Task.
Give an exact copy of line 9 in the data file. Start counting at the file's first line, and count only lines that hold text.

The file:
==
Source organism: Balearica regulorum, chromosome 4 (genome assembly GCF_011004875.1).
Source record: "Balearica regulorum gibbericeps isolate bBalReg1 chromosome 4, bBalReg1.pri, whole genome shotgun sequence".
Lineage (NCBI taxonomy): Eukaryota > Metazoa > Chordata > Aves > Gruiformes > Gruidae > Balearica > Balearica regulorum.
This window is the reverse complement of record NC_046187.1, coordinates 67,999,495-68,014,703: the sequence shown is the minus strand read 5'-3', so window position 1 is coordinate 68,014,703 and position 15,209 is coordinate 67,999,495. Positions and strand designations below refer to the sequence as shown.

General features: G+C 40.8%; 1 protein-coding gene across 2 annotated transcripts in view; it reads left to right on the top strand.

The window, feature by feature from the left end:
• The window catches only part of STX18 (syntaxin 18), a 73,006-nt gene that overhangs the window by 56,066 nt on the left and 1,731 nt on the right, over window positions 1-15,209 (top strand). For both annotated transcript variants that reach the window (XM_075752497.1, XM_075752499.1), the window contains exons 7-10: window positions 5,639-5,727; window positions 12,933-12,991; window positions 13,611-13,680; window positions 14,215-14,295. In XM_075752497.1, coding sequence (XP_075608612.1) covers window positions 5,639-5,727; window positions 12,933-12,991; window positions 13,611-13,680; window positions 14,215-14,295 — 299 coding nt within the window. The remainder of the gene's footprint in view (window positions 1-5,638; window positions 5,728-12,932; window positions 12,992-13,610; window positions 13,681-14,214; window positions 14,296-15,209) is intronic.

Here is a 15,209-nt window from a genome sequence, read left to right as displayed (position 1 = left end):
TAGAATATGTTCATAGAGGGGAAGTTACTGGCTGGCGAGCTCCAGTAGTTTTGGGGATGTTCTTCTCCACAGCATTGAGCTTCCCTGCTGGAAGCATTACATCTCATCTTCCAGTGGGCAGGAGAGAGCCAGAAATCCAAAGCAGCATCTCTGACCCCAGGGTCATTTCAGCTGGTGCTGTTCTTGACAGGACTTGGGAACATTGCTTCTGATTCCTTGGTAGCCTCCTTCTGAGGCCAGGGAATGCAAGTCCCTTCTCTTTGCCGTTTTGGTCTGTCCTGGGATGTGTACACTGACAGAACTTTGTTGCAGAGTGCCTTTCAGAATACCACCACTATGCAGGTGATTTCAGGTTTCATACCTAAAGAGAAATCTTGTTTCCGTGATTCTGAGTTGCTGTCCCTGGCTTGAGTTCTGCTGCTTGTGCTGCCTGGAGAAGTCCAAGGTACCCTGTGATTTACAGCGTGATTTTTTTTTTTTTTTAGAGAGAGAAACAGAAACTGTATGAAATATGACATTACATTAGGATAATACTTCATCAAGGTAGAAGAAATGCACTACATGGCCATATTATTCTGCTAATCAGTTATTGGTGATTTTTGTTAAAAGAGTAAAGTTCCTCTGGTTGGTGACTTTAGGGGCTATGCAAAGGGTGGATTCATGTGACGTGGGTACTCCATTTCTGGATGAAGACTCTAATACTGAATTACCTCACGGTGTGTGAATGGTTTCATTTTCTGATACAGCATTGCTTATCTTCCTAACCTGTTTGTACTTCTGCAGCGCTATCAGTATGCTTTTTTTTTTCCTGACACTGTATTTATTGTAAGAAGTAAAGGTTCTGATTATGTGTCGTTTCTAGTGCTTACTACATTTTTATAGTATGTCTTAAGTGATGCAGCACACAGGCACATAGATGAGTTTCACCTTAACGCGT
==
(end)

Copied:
TAGAATATGTTCATAGAGGGGAAGTTACTGGCTGGCGAGCTCCAGTAGTTTTGGGGATGTTCTTCTCCACAGCATTGAGCTTCCCTGCTGGAAGCATTACATCTCATCTTCCAGTGGGCAGGAGAGAGCCAGAAATCCAAAGCAGCATCTCTGACCCCAGGGTCATTTCAGCTGGTGCTGTTCTTGACAGGACTTGGGAACATTGCTTCTGATTCCTTGGTAGCCTCCTTCTGAGGCCAGGGAATGCAAGTCCCTTCTCTTTGCCGTTTTGGTCTGTCCTGGGATGTGTACACTGACAGAACTTTGTTGCAGAGTGCCTTTCAGAATACCACCACTATGCAGGTGATTTCAGGTTTCATACCTAAAGAGAAATCTTGTTTCCGTGATTCTGAGTTGCTGTCCCTGGCTTGAGTTCTGCTGCTTGTGCTGCCTGGAGAAGTCCAAGGTACCCTGTGATTTACAGCGTGATTTTTTTTTTTTTTTAGAGAGAGAAACAGAAACTGTATGAAATATGACATTACATTAGGATAATACTTCATCAAGGTAGAAGAAATGCACTACATGGCCATATTATTCTGCTAATCAGTTATTGGTGATTTTTGTTAAAAGAGTAAAGTTCCTCTGGTTGGTGACTTTAGGGGCTATGCAAAGGGTGGATTCATGTGACGTGGGTACTCCATTTCTGGATGAAGACTCTAATACTGAATTACCTCACGGTGTGTGAATGGTTTCATTTTCTGATACAGCATTGCTTATCTTCCTAACCTGTTTGTACTTCTGCAGCGCTATCAGTATGCTTTTTTTTTTCCTGACACTGTATTTATTGTAAGAAGTAAAGGTTCTGATTATGTGTCGTTTCTAGTGCTTACTACATTTTTATAGTATGTCTTAAGTGATGCAGCACACAGGCACATAGATGAGTTTCACCTTAACGCGT